101 DALMATIANS, Regent’s Park Open Air Theater
In theory, Dodie Smith’s beloved story of 101 Dalmatians is the perfect material for Regent’s Park Open Air Theatre. Smith lived near Primrose Hill with her own Dalmatians and her story of the malevolent Cruella de Vil and the adventures of the dogs Pongo and Perdi matches the park’s atmospheric setting.
From the iconic version of Glenn Close to the modern incarnation of Emma Stone, Cruella de Vil is one of literature’s ultimate villains. Kate Fleetwood brings a modern, almost panto-esque take on the character, complete with a jeweled vape and towering Louboutin heels. No longer an aging fashion designer, she is the most modern creation: an anti-reawakening influencer and professional polemicist.
Fleetwood snickers appropriately, with sarcastic remarks about immigration and incels, she commands the scene as she struts around. George Bukhari and Jonny Weldon have fun as the unfortunate nephews of Cruella, Jasper and Casper, but are underwritten. Karen Fishwick and Eric Stroud provide the contrast as owners of rather bland “nice” dogs Danielle and Dominic.
Timothy Sheader’s creative direction fills the stage with, sometimes too much, activity. However, there are some really eye-catching moments and clever comic book-like effects such as Cruella’s eyes popping out of her head and an inspired slow-motion car crash where parts of the car detach and reassemble.
Recently seen in an immersive version of farm animal, Toby Olié’s brilliant puppet is once again in the spotlight. Perdi and Pongo dogs come to life through accordion necks, faces and softly designed hind legs played by actors with beautifully realistic spring-loaded tails. The movement of the two dogs is hyper-realistic and beautifully done by the puppeteers, with Yana Penrose and Danny Collins complementing the character of the dogs as their voices. The plethora of puppies are less successful, with floating heads looking more like finger puppets than real dogs.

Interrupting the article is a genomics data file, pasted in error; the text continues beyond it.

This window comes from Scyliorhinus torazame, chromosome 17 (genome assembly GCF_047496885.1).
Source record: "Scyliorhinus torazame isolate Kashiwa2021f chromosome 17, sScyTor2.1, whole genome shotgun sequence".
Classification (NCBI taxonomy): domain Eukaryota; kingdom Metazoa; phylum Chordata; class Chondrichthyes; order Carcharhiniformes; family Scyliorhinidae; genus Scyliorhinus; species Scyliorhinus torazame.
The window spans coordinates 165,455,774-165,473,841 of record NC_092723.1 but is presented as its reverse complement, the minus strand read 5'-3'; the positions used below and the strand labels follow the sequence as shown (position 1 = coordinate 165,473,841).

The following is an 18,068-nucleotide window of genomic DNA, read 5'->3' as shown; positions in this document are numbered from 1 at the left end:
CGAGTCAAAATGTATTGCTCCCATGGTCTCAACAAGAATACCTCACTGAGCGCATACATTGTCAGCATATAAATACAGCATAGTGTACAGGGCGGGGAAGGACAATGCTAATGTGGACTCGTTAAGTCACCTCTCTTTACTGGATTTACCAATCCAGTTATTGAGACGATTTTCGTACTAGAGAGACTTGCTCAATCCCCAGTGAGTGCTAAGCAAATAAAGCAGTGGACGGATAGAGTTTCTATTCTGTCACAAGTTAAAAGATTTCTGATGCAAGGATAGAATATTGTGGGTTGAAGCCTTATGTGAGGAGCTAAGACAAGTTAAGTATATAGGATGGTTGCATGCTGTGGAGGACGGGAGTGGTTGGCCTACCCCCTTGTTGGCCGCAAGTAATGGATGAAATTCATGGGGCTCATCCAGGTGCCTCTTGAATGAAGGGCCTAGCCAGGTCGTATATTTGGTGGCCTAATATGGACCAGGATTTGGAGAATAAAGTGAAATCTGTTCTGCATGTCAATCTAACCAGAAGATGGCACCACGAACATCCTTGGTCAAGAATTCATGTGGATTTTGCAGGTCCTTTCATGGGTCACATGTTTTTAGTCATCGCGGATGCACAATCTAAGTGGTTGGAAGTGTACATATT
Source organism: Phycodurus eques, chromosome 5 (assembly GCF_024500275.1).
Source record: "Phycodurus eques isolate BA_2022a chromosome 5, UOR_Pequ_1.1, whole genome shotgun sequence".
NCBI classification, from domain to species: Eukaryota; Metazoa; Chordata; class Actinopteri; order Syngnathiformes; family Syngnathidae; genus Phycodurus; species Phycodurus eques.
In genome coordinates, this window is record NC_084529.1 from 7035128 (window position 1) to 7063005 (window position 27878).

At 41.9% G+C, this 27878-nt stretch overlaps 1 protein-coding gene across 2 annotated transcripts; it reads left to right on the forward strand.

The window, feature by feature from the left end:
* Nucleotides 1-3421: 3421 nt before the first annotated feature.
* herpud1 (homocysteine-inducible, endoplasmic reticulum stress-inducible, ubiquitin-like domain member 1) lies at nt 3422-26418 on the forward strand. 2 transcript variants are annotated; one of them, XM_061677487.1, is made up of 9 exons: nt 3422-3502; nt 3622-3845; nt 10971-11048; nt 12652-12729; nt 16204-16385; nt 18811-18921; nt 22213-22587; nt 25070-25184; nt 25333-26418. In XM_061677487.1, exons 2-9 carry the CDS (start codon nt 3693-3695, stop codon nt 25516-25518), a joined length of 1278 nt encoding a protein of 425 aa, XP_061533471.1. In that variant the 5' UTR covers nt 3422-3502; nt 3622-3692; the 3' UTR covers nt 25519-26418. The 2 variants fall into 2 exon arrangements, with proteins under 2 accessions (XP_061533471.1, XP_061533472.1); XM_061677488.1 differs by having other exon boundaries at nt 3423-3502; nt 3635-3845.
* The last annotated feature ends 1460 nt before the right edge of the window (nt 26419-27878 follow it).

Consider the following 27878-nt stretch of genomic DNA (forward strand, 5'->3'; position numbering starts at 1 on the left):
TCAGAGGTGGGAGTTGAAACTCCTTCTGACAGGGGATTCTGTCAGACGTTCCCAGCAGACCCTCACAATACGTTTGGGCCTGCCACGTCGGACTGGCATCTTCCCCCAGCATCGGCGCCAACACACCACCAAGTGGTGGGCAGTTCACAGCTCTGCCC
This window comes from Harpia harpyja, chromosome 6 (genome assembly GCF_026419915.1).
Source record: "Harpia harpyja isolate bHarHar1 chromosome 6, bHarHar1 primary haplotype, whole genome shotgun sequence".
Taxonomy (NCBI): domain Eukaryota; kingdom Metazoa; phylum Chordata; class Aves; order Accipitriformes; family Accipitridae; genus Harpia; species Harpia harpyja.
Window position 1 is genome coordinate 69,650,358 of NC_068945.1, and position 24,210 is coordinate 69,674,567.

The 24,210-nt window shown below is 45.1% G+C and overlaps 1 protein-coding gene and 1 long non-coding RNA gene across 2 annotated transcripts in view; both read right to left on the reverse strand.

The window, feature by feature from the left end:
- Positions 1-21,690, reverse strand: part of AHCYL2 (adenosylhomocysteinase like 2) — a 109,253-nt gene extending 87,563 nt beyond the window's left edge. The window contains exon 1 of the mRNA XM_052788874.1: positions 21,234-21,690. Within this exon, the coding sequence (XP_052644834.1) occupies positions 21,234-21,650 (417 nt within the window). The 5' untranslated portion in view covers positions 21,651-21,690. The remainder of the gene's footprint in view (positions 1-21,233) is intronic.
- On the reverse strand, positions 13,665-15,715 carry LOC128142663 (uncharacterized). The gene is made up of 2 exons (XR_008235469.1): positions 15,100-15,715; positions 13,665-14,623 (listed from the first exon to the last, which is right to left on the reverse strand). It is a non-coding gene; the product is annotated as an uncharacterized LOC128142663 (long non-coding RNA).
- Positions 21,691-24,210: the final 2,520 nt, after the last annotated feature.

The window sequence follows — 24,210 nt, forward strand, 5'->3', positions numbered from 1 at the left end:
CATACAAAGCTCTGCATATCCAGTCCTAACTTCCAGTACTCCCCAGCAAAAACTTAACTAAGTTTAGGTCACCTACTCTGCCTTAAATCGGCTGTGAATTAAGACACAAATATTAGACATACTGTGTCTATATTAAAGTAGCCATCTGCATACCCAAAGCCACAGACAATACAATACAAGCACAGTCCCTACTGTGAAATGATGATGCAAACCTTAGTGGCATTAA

The influence of social media on modern society is potentially a clever angle to take on the story. Today, controversy often rhymes with popularity. It’s horribly believable that the viral video of Cruella beating Pongo and Perdita increases her followers, but less so that it increases her popularity. As a nation of such dedicated dog lovers, that just doesn’t ring true.
It’s a family production and the kids will love it, but there’s not much to entertain the adults. A few more witty asides and a more engaging storyline would be welcome.
In musical version, there are some catchy tracks, like the more maniacal “Litterbugs”. Fleetwood, who has by far the loudest voice, receives the best songs, with the catchy finale of “Für Fur” and the sinister “I Can Smell Puppy”. However, overall the production has no impact. There are no noticeable earworms that stick with you after production ends and a few tracks such as “Dogma” sound disjointed and not tight enough.
Sarah Holmes’ costumes mostly rely on a monochromatic palette, with a few interesting designs like a hippie Afghan hound and a dyed-pink poodle. Cruella’s costumes are suitably extravagant, but it’s Carole Hancock’s outrageous wigs that are generating the most interest.
101 Dalmatians is a family show that will surely delight the youngest. Adults may have preferred more bite.
101 Dalmatians are at Regent’s Park Open Air Theater until August 28
Photo credit: Mark Senior